17 September 2014: Protecht was proud to be a part of Compliance Solutions Day 2014 hosted by Lexis Nexis and Compliance Network Australia at the C3 Convention Centre in Vienna, Austria.
The following post is an overview of David Tattam's presentation:
Optimising the Compliance Function in 2014 and Beyond
Compliance means conforming to a rule. That rule may arise from an external source such as a law or regulation or an internal source such as a policy, code or control. Compliance with these two main sources gives rise to external and internal compliance.
The issue for an organisation is: how can conforming with the rule(s) be ensured? This is the key objective of a compliance function. The methods we can use to ensure we conform with the rules are many and varied and an organisation needs to determine what compliance methodology will be used. The compliance methodology should balance a desired level of compliance against the cost and time in achieving that level of assurance. Getting this balance right will lead to an optimal compliance function.
Considerations when designing an optimal compliance function include:
1. Understanding what the relevant rules are
Before we can consider conforming to a rule, we need to understand what the rules are and what they mean. For external compliance this necessitates having access to a library of relevant laws and regulations that is kept up to date at all times. For most organisations this is a difficult task due to the sheer volume of rules. This library may be maintained internally which will require dedicated compliance / legal staff to remain aware of all relevant obligations and ensuring they are always kept up to date. Alternatively, this library may be accessed externally through a subscription service and maintained by a third party such as LexisNexis.
For internal compliance, there needs to be a library of policies, procedures and controls which is also kept up to date across the business.
2. Once the rules are understood, processes must be put in place to ensure the rules are met and that assurance is provided to senior management and the board. This can be achieved using one or more methods including:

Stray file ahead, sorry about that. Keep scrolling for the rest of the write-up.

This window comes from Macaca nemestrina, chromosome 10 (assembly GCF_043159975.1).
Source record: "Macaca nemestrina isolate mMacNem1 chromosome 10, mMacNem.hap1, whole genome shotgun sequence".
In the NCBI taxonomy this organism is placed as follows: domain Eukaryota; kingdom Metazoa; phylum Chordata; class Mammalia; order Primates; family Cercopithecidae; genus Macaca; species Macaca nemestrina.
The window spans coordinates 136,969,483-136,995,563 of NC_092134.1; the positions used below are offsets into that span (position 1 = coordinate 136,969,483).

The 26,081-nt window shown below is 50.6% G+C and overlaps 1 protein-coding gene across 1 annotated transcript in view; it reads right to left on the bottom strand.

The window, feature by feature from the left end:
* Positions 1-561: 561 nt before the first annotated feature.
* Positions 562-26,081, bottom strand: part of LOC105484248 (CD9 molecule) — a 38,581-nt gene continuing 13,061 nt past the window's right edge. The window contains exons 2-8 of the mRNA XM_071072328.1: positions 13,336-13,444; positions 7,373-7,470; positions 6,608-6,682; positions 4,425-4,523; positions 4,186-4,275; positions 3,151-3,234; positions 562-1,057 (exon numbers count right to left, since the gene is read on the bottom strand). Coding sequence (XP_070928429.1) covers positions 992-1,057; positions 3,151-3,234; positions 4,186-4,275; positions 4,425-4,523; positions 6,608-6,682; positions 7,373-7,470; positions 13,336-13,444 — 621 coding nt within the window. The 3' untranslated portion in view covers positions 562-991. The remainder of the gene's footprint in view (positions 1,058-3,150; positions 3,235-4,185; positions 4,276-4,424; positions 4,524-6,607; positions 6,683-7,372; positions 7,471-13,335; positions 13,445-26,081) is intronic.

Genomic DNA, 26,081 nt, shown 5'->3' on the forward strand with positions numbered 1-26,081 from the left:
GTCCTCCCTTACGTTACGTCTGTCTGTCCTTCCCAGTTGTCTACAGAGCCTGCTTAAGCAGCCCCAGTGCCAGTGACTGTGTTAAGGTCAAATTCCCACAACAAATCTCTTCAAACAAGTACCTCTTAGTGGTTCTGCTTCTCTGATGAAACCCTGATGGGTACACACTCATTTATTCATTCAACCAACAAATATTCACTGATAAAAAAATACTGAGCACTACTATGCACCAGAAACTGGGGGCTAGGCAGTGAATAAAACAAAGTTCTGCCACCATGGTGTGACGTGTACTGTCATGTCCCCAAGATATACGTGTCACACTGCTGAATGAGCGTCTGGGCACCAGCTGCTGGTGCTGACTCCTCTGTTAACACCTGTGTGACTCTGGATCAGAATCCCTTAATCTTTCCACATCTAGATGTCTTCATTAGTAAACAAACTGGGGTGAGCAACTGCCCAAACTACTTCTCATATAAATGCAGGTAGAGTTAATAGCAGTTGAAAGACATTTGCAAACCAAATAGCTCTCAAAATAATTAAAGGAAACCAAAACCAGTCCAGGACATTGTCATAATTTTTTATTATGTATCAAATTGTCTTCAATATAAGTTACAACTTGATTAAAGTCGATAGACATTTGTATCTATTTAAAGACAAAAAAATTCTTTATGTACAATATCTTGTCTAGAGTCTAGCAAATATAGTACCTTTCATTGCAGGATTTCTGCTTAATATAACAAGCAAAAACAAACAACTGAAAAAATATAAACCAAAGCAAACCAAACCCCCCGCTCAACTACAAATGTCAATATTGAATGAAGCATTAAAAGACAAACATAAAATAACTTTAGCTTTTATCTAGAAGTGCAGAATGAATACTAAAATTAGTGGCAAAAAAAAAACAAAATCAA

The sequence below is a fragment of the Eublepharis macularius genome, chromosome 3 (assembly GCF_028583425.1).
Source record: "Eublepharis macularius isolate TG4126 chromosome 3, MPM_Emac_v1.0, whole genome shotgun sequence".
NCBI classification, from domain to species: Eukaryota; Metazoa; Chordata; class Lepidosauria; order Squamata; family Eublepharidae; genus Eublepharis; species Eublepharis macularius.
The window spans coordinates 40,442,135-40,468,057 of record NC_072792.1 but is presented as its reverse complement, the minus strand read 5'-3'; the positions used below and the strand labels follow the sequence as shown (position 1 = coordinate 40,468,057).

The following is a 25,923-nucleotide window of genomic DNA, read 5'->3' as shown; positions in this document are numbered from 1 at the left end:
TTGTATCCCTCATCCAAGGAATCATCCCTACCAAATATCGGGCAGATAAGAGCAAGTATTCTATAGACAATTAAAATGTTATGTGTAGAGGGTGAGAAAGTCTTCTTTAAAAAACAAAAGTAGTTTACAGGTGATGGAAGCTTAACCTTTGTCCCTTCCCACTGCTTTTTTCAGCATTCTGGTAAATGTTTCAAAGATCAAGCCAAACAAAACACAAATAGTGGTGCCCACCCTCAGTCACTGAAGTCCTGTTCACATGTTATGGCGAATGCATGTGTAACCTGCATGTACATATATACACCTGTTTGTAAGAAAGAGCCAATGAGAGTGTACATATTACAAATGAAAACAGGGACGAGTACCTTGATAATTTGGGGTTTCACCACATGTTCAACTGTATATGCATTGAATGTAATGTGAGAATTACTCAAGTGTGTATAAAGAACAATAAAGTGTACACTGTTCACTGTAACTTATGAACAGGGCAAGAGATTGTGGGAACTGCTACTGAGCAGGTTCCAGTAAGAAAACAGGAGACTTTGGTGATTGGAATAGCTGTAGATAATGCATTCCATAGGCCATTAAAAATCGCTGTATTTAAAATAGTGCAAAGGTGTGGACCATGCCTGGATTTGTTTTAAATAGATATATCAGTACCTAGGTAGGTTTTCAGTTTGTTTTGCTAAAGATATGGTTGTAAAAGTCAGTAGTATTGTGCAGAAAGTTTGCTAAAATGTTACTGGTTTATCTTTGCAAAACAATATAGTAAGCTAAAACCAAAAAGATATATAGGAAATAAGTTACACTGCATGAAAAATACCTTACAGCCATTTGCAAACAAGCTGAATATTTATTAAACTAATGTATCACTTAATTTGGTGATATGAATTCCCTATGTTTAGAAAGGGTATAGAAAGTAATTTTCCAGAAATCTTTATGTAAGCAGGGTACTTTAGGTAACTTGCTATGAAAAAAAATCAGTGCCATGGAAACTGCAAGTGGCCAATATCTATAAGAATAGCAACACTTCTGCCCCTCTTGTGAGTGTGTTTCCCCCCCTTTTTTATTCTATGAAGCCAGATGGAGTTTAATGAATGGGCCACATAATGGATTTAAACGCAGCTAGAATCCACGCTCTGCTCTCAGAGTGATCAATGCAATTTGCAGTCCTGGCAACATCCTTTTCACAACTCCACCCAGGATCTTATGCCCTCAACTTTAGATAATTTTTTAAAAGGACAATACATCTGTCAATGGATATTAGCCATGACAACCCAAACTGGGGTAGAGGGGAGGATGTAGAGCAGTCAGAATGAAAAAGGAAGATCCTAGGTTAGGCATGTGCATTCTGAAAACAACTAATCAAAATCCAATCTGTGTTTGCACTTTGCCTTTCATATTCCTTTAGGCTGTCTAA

An appropriate combination of these methods results in the specific compliance methodology and creates the basis of the organisation’s compliance plan(s).
The optimal compliance function
In order to be optimal, the compliance function should consider the following:
Apply a risk based approach to compliance. Compliance requirements should be assessed as to their level of risk. This will include assessing the impact (both financial and non-financial) resulting from non-compliance and the assessed level of likelihood that non-compliance will occur. The level of risk should drive the approach to compliance, the higher the risk, the more extensive the process.
Compliance is an essential component of any successful organisation. The key is to maximise the value created by the function and this requires a fine balance between effectiveness and efficiency. Optimisation of the compliance function requires an informed weighing up of costs and benefits and when made correctly will result in the compliance function being viewed as an enabler of the business rather than a hindrance.
If you would like to know more about how to optimise your compliance function and capability, please contact the Protecht.EME team via phone +43 1 53 712 4843 or email email@example.com
Author of 'A Short Guide to Operational Risk', David Tattam is an internationally recognised specialist in all facets of risk management, particularly at the enterprise level. His career includes many years working with PwC, as well as two Australian banks. His achievements include the creation of the Middle Office (Risk Management Department) for The Industrial Bank of Japan in Australia and the complete implementation of all Australian operations, systems, procedures and controls for Westdeutsche Landesbank (WestLB).